Federal Case Law and Court Materials

U.S. Courts of Appeals
United States courts of appeals, inclouding bankruptcy courts and bankcruptcy appellate panels:

Federal Administrative Materials and Resources

Presidential Materials

Materials that emanate from the President’s lawmaking function include executive orders for officers in departments and agencies and proclamations for announcing ceremonial or commemorative policies. Presidential materials available include:

Executive Materials

Federal Legislative History Materials

Legislative history traces the legislative process of a particular bill (about Jury Verdicts and other subjects) for the main purpose of determining the legislators’ intent behind the enactment of a law to explain or clarify ambiguities in the language or the perceived meaning of that law (about Jury Verdicts or other topics), or locating the current status of a bill and monitoring its progress.

State Administrative Materials and Resources

State regulations are rules and procedures promulgated by state agencies (which may apply to Jury Verdicts and other topics); they are a binding source of law. In addition to promulgating regulations, state administrative boards and agencies often have judicial or quasi-judicial authority and may issue administrative decisions affecting Jury Verdicts. Finding these decisions can be challenging. In many cases, researchers about Jury Verdicts should check state agency web sites for their regulations, decisions, forms, and other information of interest.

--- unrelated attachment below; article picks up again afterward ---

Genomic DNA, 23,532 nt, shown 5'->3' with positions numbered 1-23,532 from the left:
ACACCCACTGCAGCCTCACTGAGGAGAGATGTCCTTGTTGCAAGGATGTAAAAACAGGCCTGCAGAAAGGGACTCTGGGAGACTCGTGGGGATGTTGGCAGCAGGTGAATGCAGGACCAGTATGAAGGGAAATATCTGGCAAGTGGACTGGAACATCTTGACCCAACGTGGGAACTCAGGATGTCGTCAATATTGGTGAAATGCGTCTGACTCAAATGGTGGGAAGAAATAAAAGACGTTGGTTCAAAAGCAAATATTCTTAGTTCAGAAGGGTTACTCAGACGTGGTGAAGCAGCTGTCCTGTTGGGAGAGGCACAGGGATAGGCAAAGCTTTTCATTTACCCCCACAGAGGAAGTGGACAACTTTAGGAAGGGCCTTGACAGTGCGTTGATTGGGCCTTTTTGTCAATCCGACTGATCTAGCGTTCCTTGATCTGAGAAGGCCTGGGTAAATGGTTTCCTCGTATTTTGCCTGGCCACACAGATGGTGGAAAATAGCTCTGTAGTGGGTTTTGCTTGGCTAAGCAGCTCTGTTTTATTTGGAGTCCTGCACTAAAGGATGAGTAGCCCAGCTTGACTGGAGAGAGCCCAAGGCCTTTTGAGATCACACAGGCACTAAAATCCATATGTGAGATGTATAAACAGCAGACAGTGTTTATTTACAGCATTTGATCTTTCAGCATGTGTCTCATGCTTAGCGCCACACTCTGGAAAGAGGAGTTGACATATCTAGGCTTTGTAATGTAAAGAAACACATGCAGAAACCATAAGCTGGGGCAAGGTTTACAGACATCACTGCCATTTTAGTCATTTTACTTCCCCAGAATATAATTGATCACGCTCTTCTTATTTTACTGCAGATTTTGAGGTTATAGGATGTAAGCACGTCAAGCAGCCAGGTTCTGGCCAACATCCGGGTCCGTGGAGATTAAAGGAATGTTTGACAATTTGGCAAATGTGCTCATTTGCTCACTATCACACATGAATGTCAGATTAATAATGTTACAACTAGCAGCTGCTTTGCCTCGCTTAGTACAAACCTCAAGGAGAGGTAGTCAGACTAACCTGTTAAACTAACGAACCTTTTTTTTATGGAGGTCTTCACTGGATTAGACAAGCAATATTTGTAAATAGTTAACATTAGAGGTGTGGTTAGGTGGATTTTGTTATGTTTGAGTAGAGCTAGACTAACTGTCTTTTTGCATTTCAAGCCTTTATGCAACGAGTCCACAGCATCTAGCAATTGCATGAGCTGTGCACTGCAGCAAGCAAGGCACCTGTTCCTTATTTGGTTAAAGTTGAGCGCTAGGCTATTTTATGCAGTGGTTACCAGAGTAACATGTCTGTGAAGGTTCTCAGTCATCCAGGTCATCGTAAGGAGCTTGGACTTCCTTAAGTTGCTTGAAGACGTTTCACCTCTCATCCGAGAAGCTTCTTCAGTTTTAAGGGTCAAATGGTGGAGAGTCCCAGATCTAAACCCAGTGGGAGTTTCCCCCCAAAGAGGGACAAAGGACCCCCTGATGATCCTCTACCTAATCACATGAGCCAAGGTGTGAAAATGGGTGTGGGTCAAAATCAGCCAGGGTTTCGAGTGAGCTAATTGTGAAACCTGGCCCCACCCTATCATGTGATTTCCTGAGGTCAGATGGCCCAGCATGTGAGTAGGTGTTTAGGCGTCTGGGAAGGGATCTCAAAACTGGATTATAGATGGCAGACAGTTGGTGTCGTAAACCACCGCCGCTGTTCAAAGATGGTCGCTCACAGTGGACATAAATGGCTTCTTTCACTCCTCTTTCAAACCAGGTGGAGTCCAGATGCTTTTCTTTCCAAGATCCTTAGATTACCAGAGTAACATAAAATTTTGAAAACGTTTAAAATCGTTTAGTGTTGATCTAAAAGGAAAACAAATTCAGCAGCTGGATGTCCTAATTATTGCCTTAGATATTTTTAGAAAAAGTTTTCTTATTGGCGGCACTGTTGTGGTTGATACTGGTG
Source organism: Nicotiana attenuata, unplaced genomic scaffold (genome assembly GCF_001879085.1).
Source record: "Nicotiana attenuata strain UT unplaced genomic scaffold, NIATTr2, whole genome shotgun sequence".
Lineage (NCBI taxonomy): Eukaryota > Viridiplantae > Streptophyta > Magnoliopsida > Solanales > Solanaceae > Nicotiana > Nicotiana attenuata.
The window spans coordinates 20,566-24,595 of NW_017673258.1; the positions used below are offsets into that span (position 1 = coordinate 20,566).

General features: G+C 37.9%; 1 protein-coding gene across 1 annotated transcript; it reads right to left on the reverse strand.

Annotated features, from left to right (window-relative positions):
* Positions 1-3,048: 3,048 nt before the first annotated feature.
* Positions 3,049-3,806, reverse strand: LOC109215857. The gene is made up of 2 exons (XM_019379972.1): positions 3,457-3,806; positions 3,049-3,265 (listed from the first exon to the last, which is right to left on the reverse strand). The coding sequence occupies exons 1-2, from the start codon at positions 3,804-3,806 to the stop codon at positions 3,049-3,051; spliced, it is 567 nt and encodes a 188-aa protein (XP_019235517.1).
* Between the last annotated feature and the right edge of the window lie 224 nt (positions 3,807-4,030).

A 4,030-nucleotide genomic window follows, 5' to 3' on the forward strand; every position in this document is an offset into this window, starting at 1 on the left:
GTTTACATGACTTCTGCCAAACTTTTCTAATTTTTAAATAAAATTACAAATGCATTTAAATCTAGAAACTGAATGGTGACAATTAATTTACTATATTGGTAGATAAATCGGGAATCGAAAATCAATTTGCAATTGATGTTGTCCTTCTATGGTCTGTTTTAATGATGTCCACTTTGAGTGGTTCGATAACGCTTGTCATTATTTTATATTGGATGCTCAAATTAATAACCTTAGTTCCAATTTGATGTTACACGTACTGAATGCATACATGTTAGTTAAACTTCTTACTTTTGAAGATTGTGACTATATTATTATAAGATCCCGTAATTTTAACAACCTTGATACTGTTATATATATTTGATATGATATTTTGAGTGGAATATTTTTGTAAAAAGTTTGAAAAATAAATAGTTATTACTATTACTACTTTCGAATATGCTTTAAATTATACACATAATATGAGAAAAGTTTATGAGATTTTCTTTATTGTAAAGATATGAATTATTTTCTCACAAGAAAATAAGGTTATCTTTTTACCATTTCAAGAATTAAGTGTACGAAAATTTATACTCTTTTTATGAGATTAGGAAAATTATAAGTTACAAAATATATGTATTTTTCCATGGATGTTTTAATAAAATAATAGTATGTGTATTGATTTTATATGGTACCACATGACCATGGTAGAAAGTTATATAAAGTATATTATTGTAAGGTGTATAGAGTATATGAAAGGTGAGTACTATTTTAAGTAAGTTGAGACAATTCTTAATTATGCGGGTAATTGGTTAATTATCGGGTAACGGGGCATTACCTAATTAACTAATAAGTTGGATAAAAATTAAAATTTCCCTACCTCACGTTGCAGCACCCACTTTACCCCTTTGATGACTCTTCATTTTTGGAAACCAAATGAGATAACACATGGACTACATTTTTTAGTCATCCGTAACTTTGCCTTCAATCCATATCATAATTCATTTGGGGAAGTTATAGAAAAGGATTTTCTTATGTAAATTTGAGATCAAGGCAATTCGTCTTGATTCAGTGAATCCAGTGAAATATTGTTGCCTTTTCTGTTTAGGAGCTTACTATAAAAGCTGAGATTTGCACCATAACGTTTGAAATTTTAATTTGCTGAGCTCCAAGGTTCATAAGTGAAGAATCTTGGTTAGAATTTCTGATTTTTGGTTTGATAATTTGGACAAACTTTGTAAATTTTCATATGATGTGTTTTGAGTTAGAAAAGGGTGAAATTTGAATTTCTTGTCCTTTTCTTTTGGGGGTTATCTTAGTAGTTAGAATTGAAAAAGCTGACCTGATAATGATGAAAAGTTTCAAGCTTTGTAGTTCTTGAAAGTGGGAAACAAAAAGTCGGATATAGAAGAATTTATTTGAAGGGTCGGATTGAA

State rules and regulations are found in codes of regulations and administrative codes (official compilation of all rules and regulations, organized by subject matter). Search here:

State opinions of the Attorney General (official written advisory opinions on issues of state law related to Jury Verdicts when formerly requested by a designated government officer):

Tools and Forms

Law in Other Regions

*This resource guide is updated frequently. However, if you notice something is wrong or not working, or any resources that should be added, please notify us in any of the "Leave a Comment" area.